Behind the door was another table, decked out for tea, with a white tablecloth, on which flourished the cocoa-nut cakes, and a basket piled with oranges and ruddy American apples, heaped on leaves.
It appeared to Mr. Thornton that all these graceful cares were habitual to the family; and especially of a piece with Margaret.
North and South, Elizabeth Gaskell
During my teenage years, in the absence of a love story in my own life, I lost myself in fictional romances. I sat in drawing rooms and walked in gardens with Elinor Dashwood and Edward Ferras. I fell in love with George Emerson over a dinner table in Florence. My heart broke for the English patient, and his memories of Katharine Clifton. I took a seat in a Manhattan restaurant alongside Carol and Therese. I wandered dark hallways in Thornfield, and then escaped with Jane Eyre in the middle of the night. I agonised with Stevens as he recalled lost moments with Miss Kenton. I swooned at the letter sent from Frederick Wentworth to Anne Elliot.
With all this in mind, I can’t quite believe it took me until my late 20s to discover Elizabeth Gaskell. It is perhaps unsurprising; aside from Cranford, her most famous work, her books suffered in the 20th Century, dismissed as ‘feminine’, criticised for inadequately addressing the social concerns she had wished to explore, and fell into relative obscurity. And so, when I asked about early Victorian literature at school, I was directed instead to the Brontës, to Dickens, and to Makepeace Thackeray. More recently, Gaskell’s books have experienced a renaissance of sorts, and she has come to be recognised as a feminist writer, one who explored social class and the role of women from a unique vantage point. North and South’s Margaret Hale, for instance, who has a brother with a death warrant out against him, an oft-poorly mother, and a well-meaning but ineffectual father, is outspoken, grounded, and independent; a thoroughly modern heroine. And her relationship with John Thornton grows throughout the narrative until it emerges as one of equals.
These cakes are on the table during Margaret’s first formal meeting with Mr. Thornton, owner of one of the local cotton mills. Given how quickly Dixon pulls the afternoon tea together, it’s likely that they’re similar to Mrs Beeton’s cocoa-nut cakes/biscuits, made with just beaten egg, sugar, and coconut. But I wanted something that truly ‘flourished’ on the table. And so, I adapted an Eliza Acton recipe instead – this started life as her cocoa-nut gingerbread cake. The addition of lemon curd and icing (and the eggs in the batter – to quite literally give it a lift), are my own; ones I sheepishly acknowledge that sensible, conservative Dixon would not approve of. But it’s my birthday today, and so I have taken liberties.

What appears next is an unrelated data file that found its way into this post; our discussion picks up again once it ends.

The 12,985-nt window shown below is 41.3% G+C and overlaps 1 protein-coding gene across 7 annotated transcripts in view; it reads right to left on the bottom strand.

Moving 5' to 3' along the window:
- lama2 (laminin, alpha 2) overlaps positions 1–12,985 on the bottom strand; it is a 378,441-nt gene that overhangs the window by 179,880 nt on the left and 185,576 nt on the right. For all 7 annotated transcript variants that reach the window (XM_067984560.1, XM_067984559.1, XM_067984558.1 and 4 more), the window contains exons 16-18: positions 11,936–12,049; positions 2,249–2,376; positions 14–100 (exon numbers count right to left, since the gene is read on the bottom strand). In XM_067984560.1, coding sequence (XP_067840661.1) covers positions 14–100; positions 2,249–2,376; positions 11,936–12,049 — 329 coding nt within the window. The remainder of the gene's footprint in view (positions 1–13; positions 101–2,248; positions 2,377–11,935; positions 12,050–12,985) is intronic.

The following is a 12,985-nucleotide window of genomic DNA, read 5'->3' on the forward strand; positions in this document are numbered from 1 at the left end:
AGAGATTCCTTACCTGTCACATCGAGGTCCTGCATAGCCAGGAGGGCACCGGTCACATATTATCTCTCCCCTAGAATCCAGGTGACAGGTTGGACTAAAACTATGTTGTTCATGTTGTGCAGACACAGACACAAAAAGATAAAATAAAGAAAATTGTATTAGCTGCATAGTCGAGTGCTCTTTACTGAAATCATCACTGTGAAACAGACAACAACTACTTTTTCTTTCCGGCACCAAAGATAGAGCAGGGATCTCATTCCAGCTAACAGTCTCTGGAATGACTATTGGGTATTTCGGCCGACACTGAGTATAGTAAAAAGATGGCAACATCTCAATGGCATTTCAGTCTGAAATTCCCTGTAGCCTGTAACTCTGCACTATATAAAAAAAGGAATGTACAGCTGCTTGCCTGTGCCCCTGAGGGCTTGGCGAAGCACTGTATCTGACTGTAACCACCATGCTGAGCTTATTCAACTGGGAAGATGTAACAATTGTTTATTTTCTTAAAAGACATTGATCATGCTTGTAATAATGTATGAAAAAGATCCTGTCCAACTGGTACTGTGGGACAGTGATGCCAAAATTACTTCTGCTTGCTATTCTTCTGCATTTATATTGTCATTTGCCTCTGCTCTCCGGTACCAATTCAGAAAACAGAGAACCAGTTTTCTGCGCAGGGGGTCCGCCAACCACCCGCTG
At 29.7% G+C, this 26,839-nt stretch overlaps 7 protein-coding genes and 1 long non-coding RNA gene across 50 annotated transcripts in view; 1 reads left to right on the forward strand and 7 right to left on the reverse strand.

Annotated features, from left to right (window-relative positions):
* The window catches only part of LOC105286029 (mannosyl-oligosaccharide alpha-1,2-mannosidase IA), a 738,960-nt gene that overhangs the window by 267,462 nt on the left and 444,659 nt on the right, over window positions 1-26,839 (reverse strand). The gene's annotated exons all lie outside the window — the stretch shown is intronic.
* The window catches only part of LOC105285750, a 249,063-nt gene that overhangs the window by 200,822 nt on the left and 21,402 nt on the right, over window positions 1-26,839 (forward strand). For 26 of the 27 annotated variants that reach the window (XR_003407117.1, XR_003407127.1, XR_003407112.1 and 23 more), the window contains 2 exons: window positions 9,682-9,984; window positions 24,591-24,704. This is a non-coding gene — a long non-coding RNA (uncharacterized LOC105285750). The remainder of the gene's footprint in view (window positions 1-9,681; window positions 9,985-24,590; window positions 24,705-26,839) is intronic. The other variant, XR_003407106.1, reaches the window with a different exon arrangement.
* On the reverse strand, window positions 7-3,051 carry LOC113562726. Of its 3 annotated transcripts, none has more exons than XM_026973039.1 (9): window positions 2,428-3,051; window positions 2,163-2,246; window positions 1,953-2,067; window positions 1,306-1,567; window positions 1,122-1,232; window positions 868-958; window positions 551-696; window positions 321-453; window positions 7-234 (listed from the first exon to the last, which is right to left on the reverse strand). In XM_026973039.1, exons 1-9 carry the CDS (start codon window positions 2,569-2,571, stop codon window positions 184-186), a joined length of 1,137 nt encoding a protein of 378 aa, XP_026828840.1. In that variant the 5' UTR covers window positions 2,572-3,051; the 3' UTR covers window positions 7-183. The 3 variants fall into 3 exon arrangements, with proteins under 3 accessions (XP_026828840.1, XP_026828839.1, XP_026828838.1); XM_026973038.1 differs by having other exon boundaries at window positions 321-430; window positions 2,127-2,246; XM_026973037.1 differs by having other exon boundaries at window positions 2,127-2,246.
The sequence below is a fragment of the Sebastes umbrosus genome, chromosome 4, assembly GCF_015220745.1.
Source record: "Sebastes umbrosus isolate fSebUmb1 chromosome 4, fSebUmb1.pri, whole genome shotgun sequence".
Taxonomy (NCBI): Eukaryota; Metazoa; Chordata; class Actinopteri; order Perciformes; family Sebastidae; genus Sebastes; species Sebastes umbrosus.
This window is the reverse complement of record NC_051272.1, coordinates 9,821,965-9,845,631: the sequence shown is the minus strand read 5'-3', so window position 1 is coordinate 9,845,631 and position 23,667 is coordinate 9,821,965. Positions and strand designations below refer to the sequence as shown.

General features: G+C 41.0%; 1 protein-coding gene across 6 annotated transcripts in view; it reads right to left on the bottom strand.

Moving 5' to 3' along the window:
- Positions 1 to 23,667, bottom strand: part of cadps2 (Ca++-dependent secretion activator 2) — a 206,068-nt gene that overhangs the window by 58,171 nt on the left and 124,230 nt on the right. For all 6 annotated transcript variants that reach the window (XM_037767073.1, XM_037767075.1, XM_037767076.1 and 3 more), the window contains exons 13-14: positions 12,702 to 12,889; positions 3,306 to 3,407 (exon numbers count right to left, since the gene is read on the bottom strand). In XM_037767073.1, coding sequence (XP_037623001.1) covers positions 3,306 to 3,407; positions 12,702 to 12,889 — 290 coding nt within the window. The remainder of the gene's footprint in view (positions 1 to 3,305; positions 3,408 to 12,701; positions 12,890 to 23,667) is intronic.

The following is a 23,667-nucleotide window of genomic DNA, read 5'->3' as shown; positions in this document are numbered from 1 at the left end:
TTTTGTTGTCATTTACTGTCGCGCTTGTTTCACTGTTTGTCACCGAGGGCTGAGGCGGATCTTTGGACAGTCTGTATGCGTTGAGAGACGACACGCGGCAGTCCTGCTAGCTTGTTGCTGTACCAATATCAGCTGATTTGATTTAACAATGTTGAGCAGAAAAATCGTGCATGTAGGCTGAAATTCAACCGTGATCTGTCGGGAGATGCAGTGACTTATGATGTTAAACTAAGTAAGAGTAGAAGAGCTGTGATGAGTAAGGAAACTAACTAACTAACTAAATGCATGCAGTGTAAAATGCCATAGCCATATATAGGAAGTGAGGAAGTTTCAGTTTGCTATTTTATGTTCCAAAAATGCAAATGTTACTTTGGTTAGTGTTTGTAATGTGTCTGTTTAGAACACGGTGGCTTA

Coconut (Cocoa-nut) Cake
Serves 8 for afternoon tea
100ml lemon juice (from about three lemons)
100g caster sugar
2 eggs, beaten
40g softened butter
100g black treacle
50g dark brown sugar
2tsp ground ginger
Zest of a lemon
1tsp baking powder
80g desiccated coconut
100g salted butter
2tbsp lemon juice
500g icing sugar
100g shaved coconut
1. First, make the lemon curd. Add the lemon juice and sugar to a heatproof bowl, and place over a pan of simmering water. Whisk until the sugar is dissolved, and then add the beaten eggs.
2. Whisk constantly, with the pan below just simmering, until the lemon curd thickens. When it is ready, the whisk should leave visible lines in the curd. Remove from the heat, whisk the butter in, bit by bit, and spoon into a jar. Cool in the fridge.
3. Preheat the oven to 160C fan. Melt the treacle, dark brown sugar, and butter in a small saucepan. Add the ground ginger and the lemon zest. Allow to cool, and then beat in the eggs. Tip the flour, baking powder, and coconut into a bowl, and then mix in the liquid ingredients.
4. Pour into a lined 15cm cake tin, and bake for 45 minutes. The cake is ready when a skewer poked into it comes out clean. Cool in the tin for ten minutes, and then on a wire rack.
5. To make the icing, beat the butter and lemon juice together, then add the icing sugar, a bit at a time, until the icing is light and creamy. Beat the milk in too.
6. To decorate the cake, slice it in half so that you have two layers. Spread a thick layer of icing onto the bottom half, and then spoon a layer of lemon curd on top. If you like, a little border of icing piped around the edge will provide a nice barrier, and prevent the curd from leaking out.
7. Place the second cake layer on top, and spread a thin layer of icing over the whole cake. This is the crumb coat – it keeps any cake crumbs in place, and prevents them showing through the top layer of icing. Refrigerate this layer of icing for half an hour before covering the whole thing with a thick second layer of icing. Top the cake with coconut flakes and serve.